Thursday, March 15, 2012

Irrational negativity is harming us


A cloud of irrational negativity has descended upon our shores.  While this may well be a reaction to many of the challenges Bermuda has faced over the past few years, it makes for more strained public discourse and actually weakens our ability to work collectively to address our more pressing problems. A key characteristic of this irrational negativity is the development of an expansive hyperbolic argument from information which may either be faulty, incomplete, out of context or distorted. Under this scenario accuracy in information in pushed away in favour of outrage and a predilection toward doom and gloom. 

My thinking on this was pricked last week when a colleague—who has done so much to promote Bermuda’s profile internationally—said she has never seen so much negativity in Bermuda: in politics, the workplace, social media, community organisations. 

Two examples bring into relief this irrational negativity. When Premier Cox introduced Mr Scott Simmons as a PLP candidate she pointed out that as press attach√© he worked in the White House. A few friends immediately deemed Premier Cox arrogant for placing the Cabinet Building on par with the White House in Washington.  In fact, the building adjacent to the Cabinet Building was named the White House in 1839 when it was built; and there is a plaque on the wall to prove it.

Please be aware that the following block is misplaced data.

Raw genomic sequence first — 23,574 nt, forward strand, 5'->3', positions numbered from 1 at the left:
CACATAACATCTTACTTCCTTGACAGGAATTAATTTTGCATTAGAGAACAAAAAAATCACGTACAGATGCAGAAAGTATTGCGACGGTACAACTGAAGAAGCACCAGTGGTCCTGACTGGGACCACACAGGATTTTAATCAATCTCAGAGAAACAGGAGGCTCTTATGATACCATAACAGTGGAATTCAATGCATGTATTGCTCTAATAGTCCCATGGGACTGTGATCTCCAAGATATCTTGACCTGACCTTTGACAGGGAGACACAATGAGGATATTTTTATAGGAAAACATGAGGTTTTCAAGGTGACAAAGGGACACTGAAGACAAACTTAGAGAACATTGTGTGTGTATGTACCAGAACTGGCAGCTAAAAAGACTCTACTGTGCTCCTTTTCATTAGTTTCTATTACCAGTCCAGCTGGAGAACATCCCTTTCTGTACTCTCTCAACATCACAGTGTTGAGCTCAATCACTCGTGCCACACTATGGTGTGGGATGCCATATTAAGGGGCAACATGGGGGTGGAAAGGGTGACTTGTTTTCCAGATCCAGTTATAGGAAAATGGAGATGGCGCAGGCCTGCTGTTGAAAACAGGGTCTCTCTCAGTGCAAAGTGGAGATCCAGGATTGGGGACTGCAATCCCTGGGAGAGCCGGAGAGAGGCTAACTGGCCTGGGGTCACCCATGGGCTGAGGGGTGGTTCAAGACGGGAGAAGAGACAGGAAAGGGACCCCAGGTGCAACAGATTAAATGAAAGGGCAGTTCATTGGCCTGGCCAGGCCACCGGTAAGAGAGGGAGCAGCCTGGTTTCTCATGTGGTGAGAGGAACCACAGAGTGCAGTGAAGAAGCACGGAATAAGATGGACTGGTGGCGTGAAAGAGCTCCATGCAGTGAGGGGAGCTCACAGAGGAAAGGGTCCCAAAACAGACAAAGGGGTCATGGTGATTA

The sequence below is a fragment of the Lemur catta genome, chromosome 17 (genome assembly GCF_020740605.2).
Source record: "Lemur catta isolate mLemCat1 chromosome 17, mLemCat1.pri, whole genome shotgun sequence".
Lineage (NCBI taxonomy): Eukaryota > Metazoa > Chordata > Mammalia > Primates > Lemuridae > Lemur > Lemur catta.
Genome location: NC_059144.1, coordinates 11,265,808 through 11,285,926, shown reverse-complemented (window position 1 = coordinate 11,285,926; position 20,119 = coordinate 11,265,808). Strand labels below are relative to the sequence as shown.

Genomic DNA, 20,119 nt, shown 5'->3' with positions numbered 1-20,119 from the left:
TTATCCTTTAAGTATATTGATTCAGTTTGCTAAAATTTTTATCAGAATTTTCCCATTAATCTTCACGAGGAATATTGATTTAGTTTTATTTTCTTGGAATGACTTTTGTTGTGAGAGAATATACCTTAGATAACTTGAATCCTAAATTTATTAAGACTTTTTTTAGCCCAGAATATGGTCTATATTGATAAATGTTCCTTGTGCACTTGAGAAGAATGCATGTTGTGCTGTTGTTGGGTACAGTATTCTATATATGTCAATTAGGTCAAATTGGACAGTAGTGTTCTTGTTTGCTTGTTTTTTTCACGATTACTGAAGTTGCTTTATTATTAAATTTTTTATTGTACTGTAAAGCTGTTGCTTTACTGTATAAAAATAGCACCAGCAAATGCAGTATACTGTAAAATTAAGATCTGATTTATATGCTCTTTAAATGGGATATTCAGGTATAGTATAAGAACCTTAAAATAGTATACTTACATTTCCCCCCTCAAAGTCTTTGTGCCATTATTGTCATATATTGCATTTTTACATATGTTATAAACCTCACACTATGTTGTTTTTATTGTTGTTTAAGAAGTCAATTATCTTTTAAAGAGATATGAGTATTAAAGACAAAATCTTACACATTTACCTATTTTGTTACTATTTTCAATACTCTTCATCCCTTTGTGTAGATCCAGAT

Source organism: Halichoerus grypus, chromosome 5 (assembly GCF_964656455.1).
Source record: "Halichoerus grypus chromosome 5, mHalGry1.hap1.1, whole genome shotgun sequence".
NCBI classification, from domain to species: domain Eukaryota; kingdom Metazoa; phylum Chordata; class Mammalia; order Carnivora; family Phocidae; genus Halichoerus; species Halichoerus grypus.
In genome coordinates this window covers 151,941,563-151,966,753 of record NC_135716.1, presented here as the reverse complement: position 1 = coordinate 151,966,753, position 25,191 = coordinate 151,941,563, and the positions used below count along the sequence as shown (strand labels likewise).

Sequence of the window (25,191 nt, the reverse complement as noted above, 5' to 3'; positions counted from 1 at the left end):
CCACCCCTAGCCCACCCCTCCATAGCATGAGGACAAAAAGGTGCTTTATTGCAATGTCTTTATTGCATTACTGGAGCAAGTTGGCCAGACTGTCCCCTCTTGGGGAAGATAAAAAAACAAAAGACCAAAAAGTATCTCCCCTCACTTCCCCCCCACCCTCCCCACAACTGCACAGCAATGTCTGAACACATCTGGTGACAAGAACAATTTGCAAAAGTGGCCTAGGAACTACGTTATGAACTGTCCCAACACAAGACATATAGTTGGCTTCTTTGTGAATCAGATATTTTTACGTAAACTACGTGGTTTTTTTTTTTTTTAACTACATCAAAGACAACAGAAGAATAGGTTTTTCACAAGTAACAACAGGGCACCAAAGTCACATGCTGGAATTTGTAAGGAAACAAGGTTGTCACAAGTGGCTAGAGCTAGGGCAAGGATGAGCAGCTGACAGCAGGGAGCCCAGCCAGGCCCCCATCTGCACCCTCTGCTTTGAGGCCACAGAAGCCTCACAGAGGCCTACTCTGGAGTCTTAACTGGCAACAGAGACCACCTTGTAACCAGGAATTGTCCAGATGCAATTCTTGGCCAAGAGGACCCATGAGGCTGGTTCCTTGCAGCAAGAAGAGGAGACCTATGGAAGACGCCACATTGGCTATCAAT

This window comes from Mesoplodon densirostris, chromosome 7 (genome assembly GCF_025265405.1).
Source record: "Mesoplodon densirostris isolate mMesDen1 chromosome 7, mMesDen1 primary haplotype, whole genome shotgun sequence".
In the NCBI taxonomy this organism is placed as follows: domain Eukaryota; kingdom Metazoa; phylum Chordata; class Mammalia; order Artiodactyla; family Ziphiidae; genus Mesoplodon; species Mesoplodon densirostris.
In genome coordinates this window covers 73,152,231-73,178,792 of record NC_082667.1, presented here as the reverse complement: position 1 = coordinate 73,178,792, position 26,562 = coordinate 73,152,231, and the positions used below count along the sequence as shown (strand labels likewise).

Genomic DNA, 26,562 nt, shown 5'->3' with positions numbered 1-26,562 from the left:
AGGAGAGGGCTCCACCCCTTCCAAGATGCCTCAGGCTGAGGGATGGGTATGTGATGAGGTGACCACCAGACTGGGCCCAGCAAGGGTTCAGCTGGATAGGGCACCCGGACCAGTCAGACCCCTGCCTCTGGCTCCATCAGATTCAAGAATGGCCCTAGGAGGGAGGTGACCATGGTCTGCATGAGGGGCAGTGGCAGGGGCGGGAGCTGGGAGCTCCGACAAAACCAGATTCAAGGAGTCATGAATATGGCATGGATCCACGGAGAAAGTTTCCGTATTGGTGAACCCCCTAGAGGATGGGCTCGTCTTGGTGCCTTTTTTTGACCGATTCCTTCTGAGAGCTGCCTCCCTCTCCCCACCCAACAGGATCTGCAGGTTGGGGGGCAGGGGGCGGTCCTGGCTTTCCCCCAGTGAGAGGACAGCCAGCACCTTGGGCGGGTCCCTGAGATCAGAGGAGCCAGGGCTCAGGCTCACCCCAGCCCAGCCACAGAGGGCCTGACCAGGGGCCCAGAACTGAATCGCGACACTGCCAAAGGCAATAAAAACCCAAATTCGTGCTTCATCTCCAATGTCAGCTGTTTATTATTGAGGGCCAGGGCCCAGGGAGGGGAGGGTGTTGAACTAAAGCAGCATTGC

Last week there were media reports of a Caribbean Conference next week in Cayman, where Premier Cox, Dr Ewart Brown and myself are all scheduled to present papers. Each of us was invited separately: Premier Cox, no doubt as the leader of the largest and most constitutionally advanced UK colony; Dr Brown because of his strong ties;  and myself since I have been working on these issues for more than twenty years and am usually invited to such conferences. For some reason this sparked more than 300 comments on the Bernews website most of which were not simply negative, they expressed outrage.  Claims that this was a government junket, Dr Brown should not be part of a Bermuda contingent, we have more important things to focus on, etc.  These hyperbolic comments were all misplaced: Dr Brown and I are not part of any government delegation and we are certainly paying our own way. These facts were never brought out and the hysteria over an academic conference most people would find exceedingly dry , while initially humourous, reflects a deep seated negativity that needs very little by way of information to gain traction. 

Some of this negativity is fuelled by politically partisan activists but I suspect it is in the main a product of the discontent so many feel today. The challenge for the country is that we weaken our ability to have civic engagement on critical issues if the discourse is wrapped in uncompromising rhetoric. When we dispense with this, then we can make progress.

We have a great opportunity to do this as we consider the further development of our fishing industry. Government has indicated its intention of negotiating with the Japanese fishing industry to issue licenses: a petition has been launched calling on a ban of any long line fishing. With these two polarizing views we have an opportunity to explore the viability of a sustainable and environmentally sound model that could well satisfy both objectives. 

In the short term, this irrational negativity is not likely to diminish; we may have to wait until after the election.  But we must move beyond it if we want to build a stronger Bermuda.

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